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United Ulster Unionist Party
The United Ulster Unionist Party was a political party which existed in Northern Ireland between 1977 and 1982.
It emerged from a division in the Vanguard Progressive Unionist Party in the late 1970s. Vanguard had traditionally opposed the concept of compulsory power sharing enshrined in the Sunningdale Agreement, but after the failure of Sunningdale the Northern Ireland Constitutional Convention was set up to provide a forum with an aim to finding a new settlement for Northern Ireland. During the proceedings the leader of Vanguard, William Craig, proposed a voluntary coalition with the Nationalist Social Democratic and Labour Party. Many in Vanguard found this anathema, including the party's deputy leader Ernest Baird and Mid Ulster MP John Dunlop. They left Vanguard and formed the United Ulster Unionist Party.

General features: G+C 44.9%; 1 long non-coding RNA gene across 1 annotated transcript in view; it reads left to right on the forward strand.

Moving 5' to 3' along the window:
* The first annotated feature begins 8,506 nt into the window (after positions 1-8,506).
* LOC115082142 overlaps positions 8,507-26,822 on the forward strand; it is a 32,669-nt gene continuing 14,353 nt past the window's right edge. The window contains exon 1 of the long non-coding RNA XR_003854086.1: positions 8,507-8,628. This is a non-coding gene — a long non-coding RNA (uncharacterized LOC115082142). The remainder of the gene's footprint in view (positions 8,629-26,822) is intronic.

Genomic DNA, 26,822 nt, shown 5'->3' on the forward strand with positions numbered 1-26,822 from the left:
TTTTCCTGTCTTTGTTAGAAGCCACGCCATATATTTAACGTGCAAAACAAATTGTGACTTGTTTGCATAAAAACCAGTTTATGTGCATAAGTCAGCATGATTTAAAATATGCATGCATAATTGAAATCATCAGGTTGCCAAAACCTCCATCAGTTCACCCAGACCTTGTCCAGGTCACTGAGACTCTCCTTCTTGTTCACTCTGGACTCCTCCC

Many critics highlighted the irony of the name, given that the UUUP was a breakaway from Vanguard, itself a breakaway from the Ulster Unionist Party and there were many other Unionist parties in existence.
The UUUP did not prosper long. In the 1979 general election Dunlop held his seat but only due to an agreement with other Unionist parties to not divide the unionist vote where a nationalist might get elected. Elsewhere Baird stood in Fermanagh & South Tyrone, dividing the Unionist vote but polling poorly. In 1982 a new Northern Ireland Assembly was established to provide a degree of scrutiny over the Secretary of State for Northern Ireland. The UUUP got a derisory vote, with even Dunlop getting barely 3% of the vote in his Mid Ulster constituency. The party soon folded. Dunlop remained as MP for Mid Ulster until the 1983 general election but did not contest his seat.
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